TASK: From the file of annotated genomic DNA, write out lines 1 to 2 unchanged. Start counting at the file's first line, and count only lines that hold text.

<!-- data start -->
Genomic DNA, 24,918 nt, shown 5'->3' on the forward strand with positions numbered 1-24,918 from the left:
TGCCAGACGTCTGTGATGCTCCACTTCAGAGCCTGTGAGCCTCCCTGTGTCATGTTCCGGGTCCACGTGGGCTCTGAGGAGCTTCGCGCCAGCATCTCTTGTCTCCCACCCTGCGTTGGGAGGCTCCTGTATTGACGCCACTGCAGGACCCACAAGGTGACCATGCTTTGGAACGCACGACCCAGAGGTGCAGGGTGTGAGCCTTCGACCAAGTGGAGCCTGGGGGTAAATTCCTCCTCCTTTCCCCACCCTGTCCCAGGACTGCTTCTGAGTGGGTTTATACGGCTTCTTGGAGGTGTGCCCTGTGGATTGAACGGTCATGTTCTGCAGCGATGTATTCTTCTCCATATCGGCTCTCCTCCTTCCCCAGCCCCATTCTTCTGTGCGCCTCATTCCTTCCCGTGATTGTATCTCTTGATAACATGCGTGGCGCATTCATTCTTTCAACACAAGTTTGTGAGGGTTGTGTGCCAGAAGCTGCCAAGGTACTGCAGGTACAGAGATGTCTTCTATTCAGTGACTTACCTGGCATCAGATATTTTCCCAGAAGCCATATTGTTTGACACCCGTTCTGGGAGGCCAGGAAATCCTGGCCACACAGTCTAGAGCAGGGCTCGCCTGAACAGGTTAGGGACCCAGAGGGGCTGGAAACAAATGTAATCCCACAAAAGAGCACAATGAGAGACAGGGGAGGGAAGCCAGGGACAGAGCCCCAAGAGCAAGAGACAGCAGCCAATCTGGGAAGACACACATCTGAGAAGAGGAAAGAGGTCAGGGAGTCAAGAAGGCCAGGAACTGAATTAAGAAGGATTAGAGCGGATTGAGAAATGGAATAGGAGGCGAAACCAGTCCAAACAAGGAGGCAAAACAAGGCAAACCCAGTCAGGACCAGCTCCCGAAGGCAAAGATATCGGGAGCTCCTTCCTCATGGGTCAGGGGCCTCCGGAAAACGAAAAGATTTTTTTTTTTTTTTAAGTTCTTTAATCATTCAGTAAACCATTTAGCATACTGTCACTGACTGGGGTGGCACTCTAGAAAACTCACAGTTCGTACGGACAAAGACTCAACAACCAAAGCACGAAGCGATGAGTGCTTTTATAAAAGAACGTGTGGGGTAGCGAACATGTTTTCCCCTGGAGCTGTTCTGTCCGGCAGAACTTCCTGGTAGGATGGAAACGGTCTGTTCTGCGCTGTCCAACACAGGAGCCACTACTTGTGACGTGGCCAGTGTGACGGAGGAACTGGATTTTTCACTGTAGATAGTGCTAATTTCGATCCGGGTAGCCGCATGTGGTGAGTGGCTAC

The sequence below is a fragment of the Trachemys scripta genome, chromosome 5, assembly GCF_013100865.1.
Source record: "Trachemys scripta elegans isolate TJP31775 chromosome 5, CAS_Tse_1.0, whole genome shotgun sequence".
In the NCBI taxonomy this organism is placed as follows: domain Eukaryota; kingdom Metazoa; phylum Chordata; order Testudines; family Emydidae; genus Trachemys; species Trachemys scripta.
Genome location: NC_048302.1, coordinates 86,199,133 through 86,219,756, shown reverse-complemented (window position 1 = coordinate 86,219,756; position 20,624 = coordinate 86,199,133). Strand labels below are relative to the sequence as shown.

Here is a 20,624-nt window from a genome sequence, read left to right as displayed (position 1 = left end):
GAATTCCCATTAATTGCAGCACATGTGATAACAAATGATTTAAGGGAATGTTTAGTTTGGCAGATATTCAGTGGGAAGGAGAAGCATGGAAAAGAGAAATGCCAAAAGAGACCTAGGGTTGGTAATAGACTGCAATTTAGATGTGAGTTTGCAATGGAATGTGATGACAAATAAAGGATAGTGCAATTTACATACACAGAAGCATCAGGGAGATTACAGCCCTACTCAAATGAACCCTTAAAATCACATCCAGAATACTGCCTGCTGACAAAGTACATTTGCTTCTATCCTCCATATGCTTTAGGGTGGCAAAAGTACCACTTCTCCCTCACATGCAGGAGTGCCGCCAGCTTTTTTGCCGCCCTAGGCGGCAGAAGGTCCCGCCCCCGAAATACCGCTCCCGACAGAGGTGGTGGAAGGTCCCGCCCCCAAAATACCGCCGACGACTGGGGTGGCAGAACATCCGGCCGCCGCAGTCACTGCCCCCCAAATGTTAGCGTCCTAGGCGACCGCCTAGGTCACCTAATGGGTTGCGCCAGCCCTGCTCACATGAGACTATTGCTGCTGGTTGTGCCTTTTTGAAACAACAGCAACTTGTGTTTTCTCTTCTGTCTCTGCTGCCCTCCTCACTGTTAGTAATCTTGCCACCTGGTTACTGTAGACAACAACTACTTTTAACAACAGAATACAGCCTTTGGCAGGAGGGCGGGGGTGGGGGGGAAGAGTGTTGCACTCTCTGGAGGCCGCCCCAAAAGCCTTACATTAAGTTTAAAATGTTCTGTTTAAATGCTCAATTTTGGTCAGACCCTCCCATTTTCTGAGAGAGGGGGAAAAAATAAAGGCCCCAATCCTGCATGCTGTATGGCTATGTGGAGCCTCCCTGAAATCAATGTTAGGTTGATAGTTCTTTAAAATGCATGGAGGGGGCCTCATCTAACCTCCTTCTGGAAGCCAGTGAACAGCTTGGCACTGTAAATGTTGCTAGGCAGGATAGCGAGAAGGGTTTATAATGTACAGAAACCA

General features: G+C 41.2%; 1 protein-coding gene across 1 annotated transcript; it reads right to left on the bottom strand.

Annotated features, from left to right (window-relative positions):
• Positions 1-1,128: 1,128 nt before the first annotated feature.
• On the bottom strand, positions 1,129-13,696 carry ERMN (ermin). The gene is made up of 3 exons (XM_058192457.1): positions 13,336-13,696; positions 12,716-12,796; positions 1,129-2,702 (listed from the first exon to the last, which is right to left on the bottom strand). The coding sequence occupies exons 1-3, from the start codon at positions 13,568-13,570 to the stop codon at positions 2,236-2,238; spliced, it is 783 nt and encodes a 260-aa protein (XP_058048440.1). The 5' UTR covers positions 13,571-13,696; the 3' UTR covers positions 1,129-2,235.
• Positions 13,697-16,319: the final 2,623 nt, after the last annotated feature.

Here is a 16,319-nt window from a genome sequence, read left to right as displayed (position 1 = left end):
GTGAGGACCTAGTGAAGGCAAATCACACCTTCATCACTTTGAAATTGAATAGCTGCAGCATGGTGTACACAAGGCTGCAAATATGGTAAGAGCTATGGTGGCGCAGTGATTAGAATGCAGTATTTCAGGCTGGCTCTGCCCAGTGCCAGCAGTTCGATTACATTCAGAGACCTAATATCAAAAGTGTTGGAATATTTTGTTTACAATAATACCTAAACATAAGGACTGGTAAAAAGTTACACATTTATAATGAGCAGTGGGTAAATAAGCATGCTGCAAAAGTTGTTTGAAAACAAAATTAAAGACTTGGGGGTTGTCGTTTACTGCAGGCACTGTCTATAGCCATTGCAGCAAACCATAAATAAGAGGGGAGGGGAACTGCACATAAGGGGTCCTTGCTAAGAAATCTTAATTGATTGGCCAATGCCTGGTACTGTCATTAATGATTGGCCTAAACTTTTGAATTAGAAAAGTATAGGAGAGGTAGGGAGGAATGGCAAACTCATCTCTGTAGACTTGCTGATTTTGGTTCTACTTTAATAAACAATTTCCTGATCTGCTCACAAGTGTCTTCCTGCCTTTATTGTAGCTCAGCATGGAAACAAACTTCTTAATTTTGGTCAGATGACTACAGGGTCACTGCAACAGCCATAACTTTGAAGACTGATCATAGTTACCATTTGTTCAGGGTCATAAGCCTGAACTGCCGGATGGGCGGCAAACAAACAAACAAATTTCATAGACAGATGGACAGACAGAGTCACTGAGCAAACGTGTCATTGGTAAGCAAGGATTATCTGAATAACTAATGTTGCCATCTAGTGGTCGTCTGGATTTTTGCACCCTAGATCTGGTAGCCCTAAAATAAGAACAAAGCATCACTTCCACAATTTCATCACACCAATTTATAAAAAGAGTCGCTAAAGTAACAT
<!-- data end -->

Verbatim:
Genomic DNA, 24,918 nt, shown 5'->3' on the forward strand with positions numbered 1-24,918 from the left:
TGCCAGACGTCTGTGATGCTCCACTTCAGAGCCTGTGAGCCTCCCTGTGTCATGTTCCGGGTCCACGTGGGCTCTGAGGAGCTTCGCGCCAGCATCTCTTGTCTCCCACCCTGCGTTGGGAGGCTCCTGTATTGACGCCACTGCAGGACCCACAAGGTGACCATGCTTTGGAACGCACGACCCAGAGGTGCAGGGTGTGAGCCTTCGACCAAGTGGAGCCTGGGGGTAAATTCCTCCTCCTTTCCCCACCCTGTCCCAGGACTGCTTCTGAGTGGGTTTATACGGCTTCTTGGAGGTGTGCCCTGTGGATTGAACGGTCATGTTCTGCAGCGATGTATTCTTCTCCATATCGGCTCTCCTCCTTCCCCAGCCCCATTCTTCTGTGCGCCTCATTCCTTCCCGTGATTGTATCTCTTGATAACATGCGTGGCGCATTCATTCTTTCAACACAAGTTTGTGAGGGTTGTGTGCCAGAAGCTGCCAAGGTACTGCAGGTACAGAGATGTCTTCTATTCAGTGACTTACCTGGCATCAGATATTTTCCCAGAAGCCATATTGTTTGACACCCGTTCTGGGAGGCCAGGAAATCCTGGCCACACAGTCTAGAGCAGGGCTCGCCTGAACAGGTTAGGGACCCAGAGGGGCTGGAAACAAATGTAATCCCACAAAAGAGCACAATGAGAGACAGGGGAGGGAAGCCAGGGACAGAGCCCCAAGAGCAAGAGACAGCAGCCAATCTGGGAAGACACACATCTGAGAAGAGGAAAGAGGTCAGGGAGTCAAGAAGGCCAGGAACTGAATTAAGAAGGATTAGAGCGGATTGAGAAATGGAATAGGAGGCGAAACCAGTCCAAACAAGGAGGCAAAACAAGGCAAACCCAGTCAGGACCAGCTCCCGAAGGCAAAGATATCGGGAGCTCCTTCCTCATGGGTCAGGGGCCTCCGGAAAACGAAAAGATTTTTTTTTTTTTTTAAGTTCTTTAATCATTCAGTAAACCATTTAGCATACTGTCACTGACTGGGGTGGCACTCTAGAAAACTCACAGTTCGTACGGACAAAGACTCAACAACCAAAGCACGAAGCGATGAGTGCTTTTATAAAAGAACGTGTGGGGTAGCGAACATGTTTTCCCCTGGAGCTGTTCTGTCCGGCAGAACTTCCTGGTAGGATGGAAACGGTCTGTTCTGCGCTGTCCAACACAGGAGCCACTACTTGTGACGTGGCCAGTGTGACGGAGGAACTGGATTTTTCACTGTAGATAGTGCTAATTTCGATCCGGGTAGCCGCATGTGGTGAGTGGCTAC